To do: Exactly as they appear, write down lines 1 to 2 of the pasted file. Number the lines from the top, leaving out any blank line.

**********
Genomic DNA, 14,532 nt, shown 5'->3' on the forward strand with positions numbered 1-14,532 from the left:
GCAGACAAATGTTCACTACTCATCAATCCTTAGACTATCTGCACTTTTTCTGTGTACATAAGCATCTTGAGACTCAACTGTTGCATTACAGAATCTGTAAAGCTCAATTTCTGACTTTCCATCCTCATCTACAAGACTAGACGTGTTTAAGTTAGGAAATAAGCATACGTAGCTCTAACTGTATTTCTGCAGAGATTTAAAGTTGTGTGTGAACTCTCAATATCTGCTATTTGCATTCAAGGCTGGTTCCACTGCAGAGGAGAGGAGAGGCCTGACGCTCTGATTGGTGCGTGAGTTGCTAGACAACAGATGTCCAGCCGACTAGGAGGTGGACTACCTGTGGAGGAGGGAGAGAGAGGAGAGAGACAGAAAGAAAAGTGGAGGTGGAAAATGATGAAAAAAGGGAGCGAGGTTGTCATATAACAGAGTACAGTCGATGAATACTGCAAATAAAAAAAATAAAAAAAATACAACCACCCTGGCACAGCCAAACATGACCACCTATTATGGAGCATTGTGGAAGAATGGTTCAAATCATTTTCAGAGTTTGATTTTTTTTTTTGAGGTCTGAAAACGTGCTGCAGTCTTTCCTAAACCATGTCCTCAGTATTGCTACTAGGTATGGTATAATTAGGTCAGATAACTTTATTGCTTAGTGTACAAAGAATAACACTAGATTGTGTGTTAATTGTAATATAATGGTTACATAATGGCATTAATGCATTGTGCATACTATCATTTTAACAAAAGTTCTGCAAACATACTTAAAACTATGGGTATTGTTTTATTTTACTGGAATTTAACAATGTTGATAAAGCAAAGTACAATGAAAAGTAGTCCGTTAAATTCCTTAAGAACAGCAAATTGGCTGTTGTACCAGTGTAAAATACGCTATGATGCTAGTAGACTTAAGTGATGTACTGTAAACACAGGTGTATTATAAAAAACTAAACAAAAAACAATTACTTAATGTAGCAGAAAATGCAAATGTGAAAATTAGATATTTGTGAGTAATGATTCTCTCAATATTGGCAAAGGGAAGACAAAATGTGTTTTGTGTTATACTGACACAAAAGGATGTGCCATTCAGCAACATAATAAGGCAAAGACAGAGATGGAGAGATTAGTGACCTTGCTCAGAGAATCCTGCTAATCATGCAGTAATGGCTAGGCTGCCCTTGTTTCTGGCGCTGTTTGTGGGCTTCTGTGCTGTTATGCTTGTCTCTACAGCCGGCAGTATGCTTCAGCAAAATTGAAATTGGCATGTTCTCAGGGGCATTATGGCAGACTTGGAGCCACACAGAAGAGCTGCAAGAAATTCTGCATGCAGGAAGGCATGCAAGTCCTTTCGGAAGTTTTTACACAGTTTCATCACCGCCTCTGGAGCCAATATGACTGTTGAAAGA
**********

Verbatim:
Genomic DNA, 14,532 nt, shown 5'->3' on the forward strand with positions numbered 1-14,532 from the left:
GCAGACAAATGTTCACTACTCATCAATCCTTAGACTATCTGCACTTTTTCTGTGTACATAAGCATCTTGAGACTCAACTGTTGCATTACAGAATCTGTAAAGCTCAATTTCTGACTTTCCATCCTCATCTACAAGACTAGACGTGTTTAAGTTAGGAAATAAGCATACGTAGCTCTAACTGTATTTCTGCAGAGATTTAAAGTTGTGTGTGAACTCTCAATATCTGCTATTTGCATTCAAGGCTGGTTCCACTGCAGAGGAGAGGAGAGGCCTGACGCTCTGATTGGTGCGTGAGTTGCTAGACAACAGATGTCCAGCCGACTAGGAGGTGGACTACCTGTGGAGGAGGGAGAGAGAGGAGAGAGACAGAAAGAAAAGTGGAGGTGGAAAATGATGAAAAAAGGGAGCGAGGTTGTCATATAACAGAGTACAGTCGATGAATACTGCAAATAAAAAAAATAAAAAAAATACAACCACCCTGGCACAGCCAAACATGACCACCTATTATGGAGCATTGTGGAAGAATGGTTCAAATCATTTTCAGAGTTTGATTTTTTTTTTTGAGGTCTGAAAACGTGCTGCAGTCTTTCCTAAACCATGTCCTCAGTATTGCTACTAGGTATGGTATAATTAGGTCAGATAACTTTATTGCTTAGTGTACAAAGAATAACACTAGATTGTGTGTTAATTGTAATATAATGGTTACATAATGGCATTAATGCATTGTGCATACTATCATTTTAACAAAAGTTCTGCAAACATACTTAAAACTATGGGTATTGTTTTATTTTACTGGAATTTAACAATGTTGATAAAGCAAAGTACAATGAAAAGTAGTCCGTTAAATTCCTTAAGAACAGCAAATTGGCTGTTGTACCAGTGTAAAATACGCTATGATGCTAGTAGACTTAAGTGATGTACTGTAAACACAGGTGTATTATAAAAAACTAAACAAAAAACAATTACTTAATGTAGCAGAAAATGCAAATGTGAAAATTAGATATTTGTGAGTAATGATTCTCTCAATATTGGCAAAGGGAAGACAAAATGTGTTTTGTGTTATACTGACACAAAAGGATGTGCCATTCAGCAACATAATAAGGCAAAGACAGAGATGGAGAGATTAGTGACCTTGCTCAGAGAATCCTGCTAATCATGCAGTAATGGCTAGGCTGCCCTTGTTTCTGGCGCTGTTTGTGGGCTTCTGTGCTGTTATGCTTGTCTCTACAGCCGGCAGTATGCTTCAGCAAAATTGAAATTGGCATGTTCTCAGGGGCATTATGGCAGACTTGGAGCCACACAGAAGAGCTGCAAGAAATTCTGCATGCAGGAAGGCATGCAAGTCCTTTCGGAAGTTTTTACACAGTTTCATCACCGCCTCTGGAGCCAATATGACTGTTGAAAGA